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US eyes ransomware threat to voter databases prior to 2020 election

The U.S. government is ramping up its efforts to protect voter registration databases from ransomware attacks in the run-up to the 2020 presidential election.

The plan was first reported by Reuters, which notes that the Cybersecurity Infrastructure Agency (CISA), part of the Department of Homeland Security, is contacting state election officials to bolster protections against ransomware.

“Recent history has shown that state and county governments and those who support them are targets for ransomware attacks,” said CISA Director Chris Krebs, in a statement provided to Fox News. “Voter registration databases could be an attractive target for these attacks.”


“A successful ransomware attack at a critical point before an election could limit access to information and has the potential to undermine public confidence in the election itself,” Krebs added. “That is why we are working alongside election officials and their private-sector partners to help protect their databases and respond to possible ransomware attacks.”

In a ransomware attack, hackers typically encrypt a computer network’s data to hold it “hostage,” providing a digital decryption key to unlock it for a price. The FBI has described ransomware as the fastest growing malware threat.

Krebs said that The Elections Infrastructure Information Sharing and Analysis Center (EI-ISAC), which provides election-focused cybersecurity, will work with CISA to harden voter registration databases against the threat of ransomware.  “In raising awareness of the risks of and responses to these attacks, providing targeted cybersecurity services to protect voter registration databases, and implementing a coordinated vulnerability disclosure program in partnership with the EI-ISAC, election officials and the security researcher community, we can stay one step ahead and ensure the 2020 elections are secure and resilient,” he said in the statement.


Fox News has reached out to the FBI with a request for comment on this story.

A number of U.S. cities, including Atlanta and Baltimore, have been targeted in high-profile ransomware attacks. Earlier this month, the Texas Department of Information Resources announced that at least 20 local government agencies across the state had fallen victim to hackers using ransomware.

Attacks have taken place across the U.S. Hackers, for example, targeted the port of San Diego in an attack that disrupted the agency’s IT systems. An Alaskan borough also had to dust off its typewriters following a major ransomware attack.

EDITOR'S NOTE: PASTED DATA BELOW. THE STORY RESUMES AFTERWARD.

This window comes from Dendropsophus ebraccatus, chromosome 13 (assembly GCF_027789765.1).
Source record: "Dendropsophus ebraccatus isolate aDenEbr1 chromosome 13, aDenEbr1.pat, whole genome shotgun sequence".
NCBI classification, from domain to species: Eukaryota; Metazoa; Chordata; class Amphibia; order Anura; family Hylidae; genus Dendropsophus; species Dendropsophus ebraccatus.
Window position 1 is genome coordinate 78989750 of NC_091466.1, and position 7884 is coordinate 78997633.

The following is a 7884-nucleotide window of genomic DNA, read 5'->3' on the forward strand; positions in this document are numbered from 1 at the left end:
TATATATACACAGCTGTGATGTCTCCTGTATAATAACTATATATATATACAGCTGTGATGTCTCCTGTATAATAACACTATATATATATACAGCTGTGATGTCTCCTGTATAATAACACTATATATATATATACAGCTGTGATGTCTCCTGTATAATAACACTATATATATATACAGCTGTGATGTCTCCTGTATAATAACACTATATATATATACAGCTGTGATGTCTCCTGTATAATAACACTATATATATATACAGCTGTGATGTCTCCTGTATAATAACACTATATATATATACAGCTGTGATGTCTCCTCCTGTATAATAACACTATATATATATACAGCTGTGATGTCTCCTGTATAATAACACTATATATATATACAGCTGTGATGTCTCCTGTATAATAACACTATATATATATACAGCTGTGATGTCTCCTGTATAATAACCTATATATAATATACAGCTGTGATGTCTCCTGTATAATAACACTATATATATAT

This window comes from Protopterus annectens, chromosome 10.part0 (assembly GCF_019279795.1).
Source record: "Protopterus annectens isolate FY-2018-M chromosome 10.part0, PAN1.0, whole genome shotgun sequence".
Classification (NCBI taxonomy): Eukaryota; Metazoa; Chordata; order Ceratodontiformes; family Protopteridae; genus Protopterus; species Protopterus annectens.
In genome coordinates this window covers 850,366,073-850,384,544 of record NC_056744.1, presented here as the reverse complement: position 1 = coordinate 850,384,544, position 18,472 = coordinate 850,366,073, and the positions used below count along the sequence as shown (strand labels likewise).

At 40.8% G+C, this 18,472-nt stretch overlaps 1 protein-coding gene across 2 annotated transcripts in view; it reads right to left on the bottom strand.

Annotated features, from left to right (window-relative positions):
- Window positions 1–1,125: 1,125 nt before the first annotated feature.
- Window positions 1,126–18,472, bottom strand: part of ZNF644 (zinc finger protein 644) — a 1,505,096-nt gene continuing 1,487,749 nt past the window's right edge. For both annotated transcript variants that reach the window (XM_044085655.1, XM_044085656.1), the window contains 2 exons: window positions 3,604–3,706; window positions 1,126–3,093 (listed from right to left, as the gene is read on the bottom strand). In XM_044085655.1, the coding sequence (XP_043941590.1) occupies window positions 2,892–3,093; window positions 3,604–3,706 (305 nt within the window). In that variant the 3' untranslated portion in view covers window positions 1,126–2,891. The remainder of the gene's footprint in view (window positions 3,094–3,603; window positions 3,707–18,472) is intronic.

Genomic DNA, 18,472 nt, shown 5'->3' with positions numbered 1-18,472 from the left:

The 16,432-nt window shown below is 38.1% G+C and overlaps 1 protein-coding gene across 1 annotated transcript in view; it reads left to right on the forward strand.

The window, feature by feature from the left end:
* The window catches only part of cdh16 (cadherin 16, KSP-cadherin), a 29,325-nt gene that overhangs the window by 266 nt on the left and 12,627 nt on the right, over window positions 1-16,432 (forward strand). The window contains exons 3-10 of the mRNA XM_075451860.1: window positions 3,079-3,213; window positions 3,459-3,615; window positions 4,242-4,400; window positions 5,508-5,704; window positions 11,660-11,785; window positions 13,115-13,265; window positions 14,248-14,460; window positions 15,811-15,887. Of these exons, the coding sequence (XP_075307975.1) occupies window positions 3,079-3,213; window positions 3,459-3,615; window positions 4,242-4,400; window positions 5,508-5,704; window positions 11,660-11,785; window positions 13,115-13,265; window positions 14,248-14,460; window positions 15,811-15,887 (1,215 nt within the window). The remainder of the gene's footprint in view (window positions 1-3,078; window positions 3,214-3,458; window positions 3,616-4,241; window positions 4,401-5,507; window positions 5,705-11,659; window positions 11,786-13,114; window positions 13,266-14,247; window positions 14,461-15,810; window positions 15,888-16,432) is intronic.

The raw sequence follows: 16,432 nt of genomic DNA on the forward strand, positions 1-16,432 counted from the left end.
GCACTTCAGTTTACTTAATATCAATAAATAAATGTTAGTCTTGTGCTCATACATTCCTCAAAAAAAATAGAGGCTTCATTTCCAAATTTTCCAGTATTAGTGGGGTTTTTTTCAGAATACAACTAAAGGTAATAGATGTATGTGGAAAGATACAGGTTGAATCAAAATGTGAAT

In 2017, a major ransomware attack forced the shutdown of a host of IT systems at Mecklenburg County, N.C.

Also in 2017, a hacker targeted Sacramento Regional Transit, deleting 30 million files in a ransomware attack. Officials worked to restore the data from backup files.

In 2016, a Los Angeles hospital paid a ransom of nearly $17,000 in bitcoins to hackers who infiltrated and disabled its computer network.

In 2017 a huge ransomware attack, dubbed ‘NotPetya’ hit organizations across Europe, sparking mass disruption, particularly in Ukraine. The U.S. and the U.K. blamed Russia for the attack, an allegation which Russia denied. NotPetya came hot on the heels of the WannaCry ransomware that wreaked havoc across the globe.


The CISA, the Multi-State Information Sharing and Analysis Center (MS-ISAC), the National Governors Association (NGA), and the National Association of State Chief Information Officers (NASCIO) recently urged all levels of government to take immediate action to protect against ransomware attacks. Organizations were urged to immediately back up their systems and perform backups on a daily basis, reinforce basic cybersecurity education and awareness and revisit and refine cyber incident response plans.

In a document posted on its website on July 14, 2016, the FBI described the scale of the ransomware menace. “Ransomware is the fastest growing malware threat, targeting users of all types – from the home user to the corporate network,” it said. The FBI estimates that, on average, more than 4,000 ransomware attacks occurred daily since Jan. 1, 2016, a 300 percent increase on the prior year.

Fox News’ Jake Gibson, Samuel Chamberlain, Melissa Leon, Barnini Chakraborty and the Associated Press contributed to this article.

Follow James Rogers on Twitter @jamesjrogers


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